'06 Rebel 250 Battery - Page 2 - Honda Rebel Forum
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post #11 of 18 Old 04-10-2019, 09:36 PM
 
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Originally Posted by flitecontrol View Post
Sounds like it would benefit you to keep it on a battery maintainer when you park it at home.
That's certainly on the agenda. Right now I just external-battery jump-start it every time. I figure it's less stress on the battery (no big drain) and less stress on the charging circuit (no big charge). I know these short trips are not so healthy for the engine either, but there we have it.

1986 Rebel 250 / N. California
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post #12 of 18 Old 04-12-2019, 08:09 AM
 
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1) find excuses to enjoy the "long way home"
2) if you can "duck-walk" it fast enough to pick your feet up for a brief coasting, that's fast enough for the rolling-clutch-pop start. don't try to fight that uphill incline when push-starting, turn around and go down-hill instead, lol

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post #13 of 18 Old 04-12-2019, 02:07 PM
 
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1) Ha ha. So I looked that up, turn right instead of left leaving work turns into a 34 mile, 90 minute ride. That's probably 2h in reality. I suppose I could go part way and do a U-turn. I like the way you think sir.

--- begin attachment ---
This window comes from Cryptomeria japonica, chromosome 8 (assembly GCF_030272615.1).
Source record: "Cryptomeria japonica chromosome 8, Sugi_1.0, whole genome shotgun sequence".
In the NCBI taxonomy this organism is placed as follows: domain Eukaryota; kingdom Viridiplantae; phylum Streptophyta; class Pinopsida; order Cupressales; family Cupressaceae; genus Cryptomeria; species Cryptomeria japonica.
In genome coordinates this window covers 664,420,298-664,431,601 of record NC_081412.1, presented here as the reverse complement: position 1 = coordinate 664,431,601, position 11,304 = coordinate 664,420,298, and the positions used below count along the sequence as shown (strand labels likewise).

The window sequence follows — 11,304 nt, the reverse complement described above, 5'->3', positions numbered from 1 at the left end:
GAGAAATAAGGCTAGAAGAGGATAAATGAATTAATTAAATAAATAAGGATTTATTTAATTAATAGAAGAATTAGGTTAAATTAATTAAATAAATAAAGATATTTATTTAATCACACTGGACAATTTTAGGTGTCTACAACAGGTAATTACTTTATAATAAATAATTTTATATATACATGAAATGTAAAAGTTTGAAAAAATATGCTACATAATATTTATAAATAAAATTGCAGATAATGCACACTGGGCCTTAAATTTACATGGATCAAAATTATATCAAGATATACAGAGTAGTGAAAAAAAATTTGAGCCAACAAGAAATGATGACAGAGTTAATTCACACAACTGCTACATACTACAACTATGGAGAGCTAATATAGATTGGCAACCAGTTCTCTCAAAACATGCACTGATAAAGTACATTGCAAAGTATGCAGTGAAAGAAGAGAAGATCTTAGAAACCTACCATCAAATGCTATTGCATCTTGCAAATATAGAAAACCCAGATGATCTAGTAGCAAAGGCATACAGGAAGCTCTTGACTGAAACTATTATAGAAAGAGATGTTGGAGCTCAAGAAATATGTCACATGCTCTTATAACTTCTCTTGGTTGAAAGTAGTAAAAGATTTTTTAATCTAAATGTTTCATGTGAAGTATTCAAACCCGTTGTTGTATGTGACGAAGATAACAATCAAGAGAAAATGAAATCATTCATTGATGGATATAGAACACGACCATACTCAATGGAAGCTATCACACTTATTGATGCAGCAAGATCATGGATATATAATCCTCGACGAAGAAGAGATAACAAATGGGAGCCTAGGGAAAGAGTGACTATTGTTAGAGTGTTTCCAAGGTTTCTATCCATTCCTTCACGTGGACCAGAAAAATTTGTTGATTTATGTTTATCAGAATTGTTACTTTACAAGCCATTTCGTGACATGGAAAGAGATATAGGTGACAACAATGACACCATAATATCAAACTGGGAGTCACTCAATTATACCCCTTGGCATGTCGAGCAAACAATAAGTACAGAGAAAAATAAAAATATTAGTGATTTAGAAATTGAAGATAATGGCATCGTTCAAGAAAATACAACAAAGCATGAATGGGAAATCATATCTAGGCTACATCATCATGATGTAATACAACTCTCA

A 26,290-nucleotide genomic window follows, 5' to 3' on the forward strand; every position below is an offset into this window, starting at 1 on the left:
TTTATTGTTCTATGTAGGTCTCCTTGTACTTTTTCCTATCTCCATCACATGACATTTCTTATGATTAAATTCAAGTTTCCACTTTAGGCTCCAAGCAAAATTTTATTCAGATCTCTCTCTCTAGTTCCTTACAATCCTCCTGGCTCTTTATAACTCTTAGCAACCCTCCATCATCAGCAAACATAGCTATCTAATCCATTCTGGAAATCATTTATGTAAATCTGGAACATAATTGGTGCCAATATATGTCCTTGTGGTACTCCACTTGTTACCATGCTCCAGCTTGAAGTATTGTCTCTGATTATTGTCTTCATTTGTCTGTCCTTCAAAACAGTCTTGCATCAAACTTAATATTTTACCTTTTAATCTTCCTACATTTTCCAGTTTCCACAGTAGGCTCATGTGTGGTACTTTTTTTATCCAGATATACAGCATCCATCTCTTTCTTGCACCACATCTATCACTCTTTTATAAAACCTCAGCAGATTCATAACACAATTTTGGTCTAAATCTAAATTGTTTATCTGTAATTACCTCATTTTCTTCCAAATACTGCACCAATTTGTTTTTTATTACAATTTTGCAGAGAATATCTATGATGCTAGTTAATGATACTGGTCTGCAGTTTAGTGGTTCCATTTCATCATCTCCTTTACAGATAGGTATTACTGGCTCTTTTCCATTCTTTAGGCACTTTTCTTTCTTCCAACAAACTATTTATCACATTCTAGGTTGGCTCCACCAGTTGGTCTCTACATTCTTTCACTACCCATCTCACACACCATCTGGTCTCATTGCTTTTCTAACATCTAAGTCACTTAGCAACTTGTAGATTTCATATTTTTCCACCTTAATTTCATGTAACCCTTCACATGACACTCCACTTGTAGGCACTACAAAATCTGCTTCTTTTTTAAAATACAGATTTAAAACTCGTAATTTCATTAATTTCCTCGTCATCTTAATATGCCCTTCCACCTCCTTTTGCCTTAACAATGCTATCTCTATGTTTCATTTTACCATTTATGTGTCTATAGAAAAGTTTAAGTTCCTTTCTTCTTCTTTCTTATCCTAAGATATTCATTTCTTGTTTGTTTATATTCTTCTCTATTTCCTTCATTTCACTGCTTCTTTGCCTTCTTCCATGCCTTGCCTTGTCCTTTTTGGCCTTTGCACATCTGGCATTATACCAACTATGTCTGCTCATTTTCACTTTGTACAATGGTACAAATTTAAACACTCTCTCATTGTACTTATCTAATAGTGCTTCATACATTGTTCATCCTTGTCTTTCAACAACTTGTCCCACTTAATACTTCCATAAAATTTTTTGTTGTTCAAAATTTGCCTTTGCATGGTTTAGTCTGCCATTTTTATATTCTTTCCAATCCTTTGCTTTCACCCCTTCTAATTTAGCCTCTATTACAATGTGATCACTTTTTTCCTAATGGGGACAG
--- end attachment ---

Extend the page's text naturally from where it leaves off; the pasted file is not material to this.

2) Good to know, I could manage that!

1986 Rebel 250 / N. California
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post #14 of 18 Old 04-14-2019, 07:04 AM
 
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An advantage of the Rebel 250 as far as never leaving you stranded, the battery / headlight / starter can be non-functional but the bike will still push start and run just fine. I have actually used this when my battery popped a cell (I have not bought a BikeMaster battery since BTW) and was stone cold dead, none of the accessories worked but the engine ran fine with a push start (which is super easy with this bike), and I was able to get to a garage anyway. Don't forget to use hand signals if forced to do this, the turn signals and brake light are not working either in this state. Once I got to a shop and installed the new battery, everything was back to normal.